Fall has left us and winter is here. The blanket of leaves in my yard have been blown, piled up, and burned. No longer do they cover the earth as if to keep the ground warm for the coming cold weather. I watched my husband as he diligently piled the dead leaves in heaps and prepared to burn them a few weeks ago. Isn’t that just like our lives? Yes, things that were once beautiful in our lives become less important and fall away just like those autumn leaves. Before we know it, those really important things in our lives are things of the past and are tucked away in our memory bank forever.
As I have grown older, I have come to realize just what’s important in life…Jesus, family, and friends. I spent my entire young adult life wrapped up in the organizations of the church…music, mission organizations, and Sunday School teaching. Now my life has slowed down, and most of those things are only distant memories. As I ponder those things my life was so controlled by, I realize I didn’t do all of those activities for the right reasons. I have to admit that many times I did them because it was expected of me, and much of it was done for self-gratification and not for the Lord. It’s taken me a lifetime to come to grips with that realization. I can’t go back and change things, so I will press on in the name of Jesus doing what He wants me to do. Age has slowed me down so much, but I know in my heart that God’s not finished with me. I have self-published five faith-based novels and am working on the sixth book. All of my writing centers around Christ and His unfailing love for mankind. Scripture tells us in “Little Is Much When God Is In It.” So, I will continue to bloom where I’m planted…writing and blogging.
Brothers, I count not myself to have apprehended: but this one thing I do, forgetting those things that are behind, and reaching forth to those things that are before…Philippians 3:13.
As I think about growing up in the south during the 1950s, I get a warm, fuzzy feeling in my heart. The home I grew up in was somewhat different from other homes. My younger years, until I was married, were always in the shadow of a church. Everyone was watching the preacher’s kids. Therefore, I couldn’t get away with a lot of mischief.
We had no television, so my main source of entertainment was playing the piano, riding my bicycle, playing with the neighborhood kids, and sliding down the red hills behind the church. And you could always find my little buddy, Socks, alongside me. He was a black cocker spaniel that loved to run with me. It was a sad day when Socks ran the wrong way into the path of a car. I didn’t have another pet that meant anything to me after that.
Another thing I loved doing was hunting with my daddy. We would turn his beagles out of the dog pen and head for the woods. Oftentimes, I would ride my pony, Sandy, and follow Daddy as he went into the woods. I went bird hunting with him often, but I never shot a gun. Daddy wouldn’t let me do that. I was the retriever. Daddy would dress the birds and Mother would cook them up and make bird stew. That was a real treat.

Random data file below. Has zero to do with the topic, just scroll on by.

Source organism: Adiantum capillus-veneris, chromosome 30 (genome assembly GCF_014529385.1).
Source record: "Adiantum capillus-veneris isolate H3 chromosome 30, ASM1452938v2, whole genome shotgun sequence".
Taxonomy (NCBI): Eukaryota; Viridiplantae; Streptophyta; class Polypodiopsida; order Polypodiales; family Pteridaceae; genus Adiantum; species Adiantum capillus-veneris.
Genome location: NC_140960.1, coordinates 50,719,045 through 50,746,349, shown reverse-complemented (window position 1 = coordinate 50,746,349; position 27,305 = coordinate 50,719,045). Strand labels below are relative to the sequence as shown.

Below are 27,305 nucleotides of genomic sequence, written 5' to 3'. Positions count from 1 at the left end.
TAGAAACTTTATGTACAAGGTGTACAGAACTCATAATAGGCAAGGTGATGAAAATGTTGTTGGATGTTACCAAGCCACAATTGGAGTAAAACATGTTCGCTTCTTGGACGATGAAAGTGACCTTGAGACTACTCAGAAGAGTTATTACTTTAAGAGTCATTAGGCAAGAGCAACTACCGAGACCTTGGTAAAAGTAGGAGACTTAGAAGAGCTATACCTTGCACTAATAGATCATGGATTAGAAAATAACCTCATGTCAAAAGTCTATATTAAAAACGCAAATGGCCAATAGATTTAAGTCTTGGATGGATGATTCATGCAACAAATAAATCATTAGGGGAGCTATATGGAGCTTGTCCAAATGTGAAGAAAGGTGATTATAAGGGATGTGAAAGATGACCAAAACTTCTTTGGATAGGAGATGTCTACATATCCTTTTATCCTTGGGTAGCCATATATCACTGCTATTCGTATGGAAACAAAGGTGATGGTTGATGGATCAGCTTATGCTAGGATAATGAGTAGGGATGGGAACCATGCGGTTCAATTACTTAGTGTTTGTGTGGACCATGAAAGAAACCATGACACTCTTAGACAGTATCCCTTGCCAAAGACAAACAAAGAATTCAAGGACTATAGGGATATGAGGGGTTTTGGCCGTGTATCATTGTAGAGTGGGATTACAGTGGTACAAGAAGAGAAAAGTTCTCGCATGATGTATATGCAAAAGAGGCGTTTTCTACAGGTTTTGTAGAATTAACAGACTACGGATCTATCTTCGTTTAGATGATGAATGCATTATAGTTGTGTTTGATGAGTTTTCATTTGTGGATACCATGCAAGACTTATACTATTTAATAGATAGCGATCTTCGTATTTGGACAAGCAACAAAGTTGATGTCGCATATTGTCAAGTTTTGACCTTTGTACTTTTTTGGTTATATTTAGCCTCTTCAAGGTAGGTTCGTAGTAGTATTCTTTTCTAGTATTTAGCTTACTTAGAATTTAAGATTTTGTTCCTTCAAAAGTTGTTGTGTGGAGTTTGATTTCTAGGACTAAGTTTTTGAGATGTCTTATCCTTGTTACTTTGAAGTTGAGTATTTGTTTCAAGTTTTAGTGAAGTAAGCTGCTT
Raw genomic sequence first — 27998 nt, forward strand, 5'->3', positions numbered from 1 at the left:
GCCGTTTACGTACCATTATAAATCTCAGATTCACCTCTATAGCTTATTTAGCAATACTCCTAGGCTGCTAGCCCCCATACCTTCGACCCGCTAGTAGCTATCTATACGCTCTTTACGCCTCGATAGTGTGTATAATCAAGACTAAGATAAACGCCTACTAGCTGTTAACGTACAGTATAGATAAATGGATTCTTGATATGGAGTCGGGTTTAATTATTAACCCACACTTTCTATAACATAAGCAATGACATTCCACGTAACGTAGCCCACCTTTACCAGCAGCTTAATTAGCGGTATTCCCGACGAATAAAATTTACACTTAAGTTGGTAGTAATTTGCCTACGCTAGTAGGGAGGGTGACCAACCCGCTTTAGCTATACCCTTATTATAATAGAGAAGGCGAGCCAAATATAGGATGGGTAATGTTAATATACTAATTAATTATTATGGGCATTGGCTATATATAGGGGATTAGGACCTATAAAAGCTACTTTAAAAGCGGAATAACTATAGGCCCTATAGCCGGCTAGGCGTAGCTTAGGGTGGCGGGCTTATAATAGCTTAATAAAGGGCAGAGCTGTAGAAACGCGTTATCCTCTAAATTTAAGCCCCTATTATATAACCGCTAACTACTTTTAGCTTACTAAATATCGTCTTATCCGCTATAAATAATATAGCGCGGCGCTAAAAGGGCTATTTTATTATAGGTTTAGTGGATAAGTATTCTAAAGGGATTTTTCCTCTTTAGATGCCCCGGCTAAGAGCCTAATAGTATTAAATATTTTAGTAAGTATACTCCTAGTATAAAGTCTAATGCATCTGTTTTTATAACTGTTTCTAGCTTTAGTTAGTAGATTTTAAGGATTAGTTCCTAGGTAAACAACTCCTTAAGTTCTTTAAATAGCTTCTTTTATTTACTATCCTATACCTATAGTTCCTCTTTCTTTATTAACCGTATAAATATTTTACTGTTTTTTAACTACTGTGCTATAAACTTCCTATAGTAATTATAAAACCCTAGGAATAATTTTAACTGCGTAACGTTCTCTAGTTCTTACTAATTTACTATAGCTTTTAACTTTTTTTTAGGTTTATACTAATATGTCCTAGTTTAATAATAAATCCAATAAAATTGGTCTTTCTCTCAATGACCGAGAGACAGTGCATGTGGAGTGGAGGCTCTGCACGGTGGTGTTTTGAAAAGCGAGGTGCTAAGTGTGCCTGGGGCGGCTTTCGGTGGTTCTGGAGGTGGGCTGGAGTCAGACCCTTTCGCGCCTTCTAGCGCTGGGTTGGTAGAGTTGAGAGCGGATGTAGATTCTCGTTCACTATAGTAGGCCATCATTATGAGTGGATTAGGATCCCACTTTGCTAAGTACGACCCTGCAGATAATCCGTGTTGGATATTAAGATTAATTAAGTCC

My best friend Ruth lived about five or six miles from me, and I only saw her on Sundays. I always loved going home with her after church. She had no television either, so we created things to do. Paper dolls were our main source of entertainment. Our imaginations would run wild as we created stories, and those little dolls would come alive as we spread them out on the rug in Ruth’s living room.
Another childhood memory I have is the Charlotte Transportation System. In those days, a big city bus would come out to where we lived in Mint Hill. A lady who lived near us took me to the Christmas parade when I was about eight-years-old in downtown Charlotte. What a joyous adventure it was to ride that big bus. As soon as we found our seats, I noticed a sign at the front of the bus hanging over the drivers head…”Coloreds to the Rear.” I leaned over as any curious little girl would do and ask, “What does that mean?” She explained that colored people had to sit at the back of the bus. That was my first introduction to the “Jim Crow” system. Under the “Jim Crow” system, African-Americans were relegated to a status of second class citizens. It was a horrible caste system in the south, that was so wrong. That kind of thinking was prevalent throughout the south during that era. Remember, it was the 1950s. I recall shopping in downtown Charlotte with my mother and seeing separate water fountains for blacks and whites. Those images were indelibly stamped in my mind and are still there to this day. As a child, I never understood any of that, because I grew up in a home where it was taught that blacks and whites were created equal. My father even preached in one of the African-American churches near our home.
Much has happened over the years in this great country we call America. I have seen many changes during my 72 years of living. My generation, “The Baby Boomers” or “War Babies” has come a long way since then. We never dreamed of carrying a phone in our pocket. We didn’t wear jeans or pants to school. We wore dressed made from flour or feed sacks and were proud of them. We never dreamed of a calculator to help with math problems, and a computer was unheard of during that era. 99% of our clothes were homemade and my mother didn’t even have an electric sewing machine…her’s was the old-timey pedal type. But, we were happy and those were truly the “good old days.”
Life is too easy today. As I sit here at my computer, I’m reminded that this blog is a creation of today’s society. Don’t get me wrong, I appreciate all the conveniences I have at my disposal today, but sometimes I long for that simpler time. People were less stressed and took the time to visit a neighbor. Now that’s what I’m talking about!
Charlotte Bus Station in the 1950s